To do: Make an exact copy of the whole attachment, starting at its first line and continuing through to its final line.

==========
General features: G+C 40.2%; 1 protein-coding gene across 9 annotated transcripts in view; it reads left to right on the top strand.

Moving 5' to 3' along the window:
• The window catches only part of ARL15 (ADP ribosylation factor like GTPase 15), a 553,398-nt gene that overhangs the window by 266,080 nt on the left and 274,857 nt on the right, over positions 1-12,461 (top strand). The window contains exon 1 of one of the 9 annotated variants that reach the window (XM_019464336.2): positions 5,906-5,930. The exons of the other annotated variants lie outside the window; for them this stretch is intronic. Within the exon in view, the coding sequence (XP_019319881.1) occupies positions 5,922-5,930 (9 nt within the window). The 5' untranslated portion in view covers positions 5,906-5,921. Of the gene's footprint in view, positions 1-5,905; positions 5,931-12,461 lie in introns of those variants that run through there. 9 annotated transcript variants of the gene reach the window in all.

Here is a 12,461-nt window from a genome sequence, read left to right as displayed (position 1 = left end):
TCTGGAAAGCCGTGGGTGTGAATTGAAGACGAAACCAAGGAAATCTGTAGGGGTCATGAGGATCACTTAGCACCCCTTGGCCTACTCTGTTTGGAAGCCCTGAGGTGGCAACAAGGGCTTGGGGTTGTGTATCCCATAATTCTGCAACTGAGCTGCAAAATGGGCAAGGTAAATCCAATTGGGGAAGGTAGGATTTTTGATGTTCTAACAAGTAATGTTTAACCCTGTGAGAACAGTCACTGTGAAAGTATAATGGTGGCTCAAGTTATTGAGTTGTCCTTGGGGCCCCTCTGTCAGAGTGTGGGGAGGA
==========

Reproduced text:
General features: G+C 40.2%; 1 protein-coding gene across 9 annotated transcripts in view; it reads left to right on the top strand.

Moving 5' to 3' along the window:
• The window catches only part of ARL15 (ADP ribosylation factor like GTPase 15), a 553,398-nt gene that overhangs the window by 266,080 nt on the left and 274,857 nt on the right, over positions 1-12,461 (top strand). The window contains exon 1 of one of the 9 annotated variants that reach the window (XM_019464336.2): positions 5,906-5,930. The exons of the other annotated variants lie outside the window; for them this stretch is intronic. Within the exon in view, the coding sequence (XP_019319881.1) occupies positions 5,922-5,930 (9 nt within the window). The 5' untranslated portion in view covers positions 5,906-5,921. Of the gene's footprint in view, positions 1-5,905; positions 5,931-12,461 lie in introns of those variants that run through there. 9 annotated transcript variants of the gene reach the window in all.

Here is a 12,461-nt window from a genome sequence, read left to right as displayed (position 1 = left end):
TCTGGAAAGCCGTGGGTGTGAATTGAAGACGAAACCAAGGAAATCTGTAGGGGTCATGAGGATCACTTAGCACCCCTTGGCCTACTCTGTTTGGAAGCCCTGAGGTGGCAACAAGGGCTTGGGGTTGTGTATCCCATAATTCTGCAACTGAGCTGCAAAATGGGCAAGGTAAATCCAATTGGGGAAGGTAGGATTTTTGATGTTCTAACAAGTAATGTTTAACCCTGTGAGAACAGTCACTGTGAAAGTATAATGGTGGCTCAAGTTATTGAGTTGTCCTTGGGGCCCCTCTGTCAGAGTGTGGGGAGGA